Changi Airport T3 Covid-19 cluster began at arrival gates and baggage claim hall; half of infected staff worked there

This suggests that areas where staff and arriving passengers were in close contact were the sites of the "primary infection". ST PHOTO: MARK CHEONG

SINGAPORE - The Changi Airport Terminal 3 cluster began in the arrival gates and baggage claim hall, where airport staff worked in close proximity to arriving passengers, investigations by Changi Airport Group (CAG) have shown.

About half of airport workers who tested positive for Covid-19 were found spread out in the arrival zone, suggesting that areas where staff and arriving passengers were in close contact were the sites of the "primary infection", said CAG chief executive Lee Seow Hiang on Monday (May 24).

Those working in these areas then mingled with others working in the transit areas, departure gates and the Basement 2 foodcourt - "where the risk profile is no different than the rest of Singapore" - leading to secondary clusters of infection that eventually spread the coronavirus to more than 100 people.

Mr Lee noted that the other zones were "relatively clean".

"For instance, in the central transit area, there are about 2,000 people working there. By now, we have swabbed close to 97 per cent of them and there are zero cases, except for a specific cluster where investigations subsequently show there was a mingling of staff with those in the arrival zone," he said at a press conference.

A total of 43 positive Covid-19 cases have been detected among airport staff to date.

Of these, about half - 10 at arrival gates and 11 at the baggage claim hall - worked in the arrival zone at T3.

The secondary cluster that Mr Lee referred to, in the part of the transit area immediately bordering the arrival zone, has six cases.

Further from this boundary, a lone case has been detected at the departure immigration checkpoint in the transit area.

A key site of secondary spread that has been raised by Health Minister Ong Ye Kung is the Basement 2 foodcourt, where 12 of the 21 T3 arrival zone workers visited. Since then, 10 non-transit airport staff who visited the foodcourt have tested positive.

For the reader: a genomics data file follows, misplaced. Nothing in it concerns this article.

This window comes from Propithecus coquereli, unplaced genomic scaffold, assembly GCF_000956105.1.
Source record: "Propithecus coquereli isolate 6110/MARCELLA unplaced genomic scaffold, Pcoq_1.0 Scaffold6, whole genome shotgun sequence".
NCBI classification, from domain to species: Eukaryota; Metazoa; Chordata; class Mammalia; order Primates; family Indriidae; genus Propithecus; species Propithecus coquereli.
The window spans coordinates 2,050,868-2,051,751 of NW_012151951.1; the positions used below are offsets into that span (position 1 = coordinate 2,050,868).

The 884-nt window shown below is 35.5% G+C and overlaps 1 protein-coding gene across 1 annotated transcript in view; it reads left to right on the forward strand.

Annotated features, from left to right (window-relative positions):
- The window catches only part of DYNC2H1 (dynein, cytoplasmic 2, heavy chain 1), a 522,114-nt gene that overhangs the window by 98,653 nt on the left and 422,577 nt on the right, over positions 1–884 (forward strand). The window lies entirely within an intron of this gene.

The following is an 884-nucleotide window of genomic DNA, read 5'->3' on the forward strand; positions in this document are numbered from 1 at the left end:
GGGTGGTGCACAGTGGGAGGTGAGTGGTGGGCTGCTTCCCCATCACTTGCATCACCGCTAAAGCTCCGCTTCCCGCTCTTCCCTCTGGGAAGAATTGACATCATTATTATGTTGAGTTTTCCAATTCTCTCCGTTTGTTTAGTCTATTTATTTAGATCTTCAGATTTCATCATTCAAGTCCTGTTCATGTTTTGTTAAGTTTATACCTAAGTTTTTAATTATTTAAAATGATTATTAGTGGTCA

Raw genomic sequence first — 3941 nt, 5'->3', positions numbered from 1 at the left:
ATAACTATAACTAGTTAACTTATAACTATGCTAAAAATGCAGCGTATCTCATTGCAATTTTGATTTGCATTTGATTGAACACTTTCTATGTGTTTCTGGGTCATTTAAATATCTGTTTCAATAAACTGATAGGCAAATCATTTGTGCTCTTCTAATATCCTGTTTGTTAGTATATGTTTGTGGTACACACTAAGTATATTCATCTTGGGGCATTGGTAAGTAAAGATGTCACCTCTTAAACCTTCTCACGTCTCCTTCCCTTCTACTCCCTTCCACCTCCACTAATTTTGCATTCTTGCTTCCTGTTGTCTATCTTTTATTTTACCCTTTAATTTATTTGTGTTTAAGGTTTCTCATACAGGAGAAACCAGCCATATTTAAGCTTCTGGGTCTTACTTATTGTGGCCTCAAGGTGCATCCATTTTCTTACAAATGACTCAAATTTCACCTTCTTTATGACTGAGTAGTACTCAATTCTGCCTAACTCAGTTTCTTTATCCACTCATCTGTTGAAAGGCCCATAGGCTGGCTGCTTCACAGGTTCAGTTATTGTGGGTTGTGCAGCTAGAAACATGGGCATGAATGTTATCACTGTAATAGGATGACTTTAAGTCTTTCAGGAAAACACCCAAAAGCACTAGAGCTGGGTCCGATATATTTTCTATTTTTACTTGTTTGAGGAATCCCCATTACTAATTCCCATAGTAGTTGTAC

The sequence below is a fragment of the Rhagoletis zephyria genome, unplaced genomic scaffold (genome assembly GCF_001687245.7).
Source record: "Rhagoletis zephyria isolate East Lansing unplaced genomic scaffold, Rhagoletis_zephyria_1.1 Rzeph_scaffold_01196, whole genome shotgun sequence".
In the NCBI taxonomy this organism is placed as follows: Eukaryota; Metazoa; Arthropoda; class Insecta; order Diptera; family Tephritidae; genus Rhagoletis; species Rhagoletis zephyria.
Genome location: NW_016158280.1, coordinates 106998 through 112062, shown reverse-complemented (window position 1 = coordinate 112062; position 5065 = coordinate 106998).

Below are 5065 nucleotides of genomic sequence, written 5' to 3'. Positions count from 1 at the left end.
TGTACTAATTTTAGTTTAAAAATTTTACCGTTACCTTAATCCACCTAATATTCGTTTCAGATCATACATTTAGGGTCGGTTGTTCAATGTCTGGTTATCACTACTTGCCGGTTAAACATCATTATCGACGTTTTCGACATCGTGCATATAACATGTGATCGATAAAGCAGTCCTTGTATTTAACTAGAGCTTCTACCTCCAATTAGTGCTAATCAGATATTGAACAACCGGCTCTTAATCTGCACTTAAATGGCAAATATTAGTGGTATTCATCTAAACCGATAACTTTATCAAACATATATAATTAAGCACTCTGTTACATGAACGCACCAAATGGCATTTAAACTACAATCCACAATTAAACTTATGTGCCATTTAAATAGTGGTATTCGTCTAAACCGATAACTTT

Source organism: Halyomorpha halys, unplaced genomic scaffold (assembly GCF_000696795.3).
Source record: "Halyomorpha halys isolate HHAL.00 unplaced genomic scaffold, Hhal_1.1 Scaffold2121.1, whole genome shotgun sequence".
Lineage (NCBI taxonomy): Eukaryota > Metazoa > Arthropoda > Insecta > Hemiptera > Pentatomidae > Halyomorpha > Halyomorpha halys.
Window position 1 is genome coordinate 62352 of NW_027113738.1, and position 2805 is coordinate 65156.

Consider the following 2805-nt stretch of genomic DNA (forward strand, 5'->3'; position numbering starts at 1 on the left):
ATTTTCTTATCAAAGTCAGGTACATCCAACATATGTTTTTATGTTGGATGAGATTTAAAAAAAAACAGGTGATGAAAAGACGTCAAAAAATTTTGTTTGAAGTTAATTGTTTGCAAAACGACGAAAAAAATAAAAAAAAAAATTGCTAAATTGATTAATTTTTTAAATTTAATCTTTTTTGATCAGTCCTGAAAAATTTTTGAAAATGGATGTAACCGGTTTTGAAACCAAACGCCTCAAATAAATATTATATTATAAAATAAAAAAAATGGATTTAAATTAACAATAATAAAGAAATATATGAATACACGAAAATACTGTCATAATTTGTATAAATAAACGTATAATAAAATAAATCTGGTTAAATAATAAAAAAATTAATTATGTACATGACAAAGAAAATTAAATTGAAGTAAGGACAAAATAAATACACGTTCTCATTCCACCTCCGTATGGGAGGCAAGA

It is the first time staff have been infected in public areas in the airport , Mr Lee said.

"The public areas include offices, retail offerings, including Jewel - 8,000 people work in this zone. Similarly, close to 97 per cent of people have been swabbed. Zero positive cases, except the foodcourt.

"This foodcourt is subsidised for airport workers and is de facto the canteen for (those working in the arrival zone) and also serves the public. It is now quite clear that although there was a lot of attention on this, the foodcourt is not the issue.

"It is a secondary source of infection."

There are also two cases of staff who tested positive at an arrival gate in Terminal 1, which also handles flights from high-risk countries.

It is not known how they got the virus, but contact tracing showed that the two had also visited the T3 foodcourt. They could have been infected by arriving passengers or at T3.

The remaining three airport workers whose test results came back positive are likely to have been infected due to close contact with other airport workers outside the workplace, in their capacity as housemates or family members.

Last week, the Civil Aviation Authority of Singapore and CAG had said that the initial transmission that led to the T3 cluster could have occurred through an airport worker who was assisting a family from South Asia, who had arrived in Singapore on April 29.

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The cluster at Changi Airport is currently the largest. Airport workers have been infected and the worry now is the leakage of hidden cases into the broader community. Here‘s a look at how the virus took off from Ground Zero of the airport.

Asked by reporters how exactly this happened, Mr Lee said: "I think we have disclosed what we know from a CAG point of view, and I don't want to speculate on the other details that are ongoing in the investigations.

"We are taking a complete, comprehensive look, based on the World Health Organisation and our own health authorities' understanding of the different modes of transmission. That's more or less the most important at the moment, over and above the micro-aspects of individuals."

He did not pinpoint any particular country as the source of infection.

It was revealed on Sunday that the South Asian family did not arrive on a flight from India. Test results for the initial batch of airport workers indicate the presence of the B1617 variant, which was first detected there.

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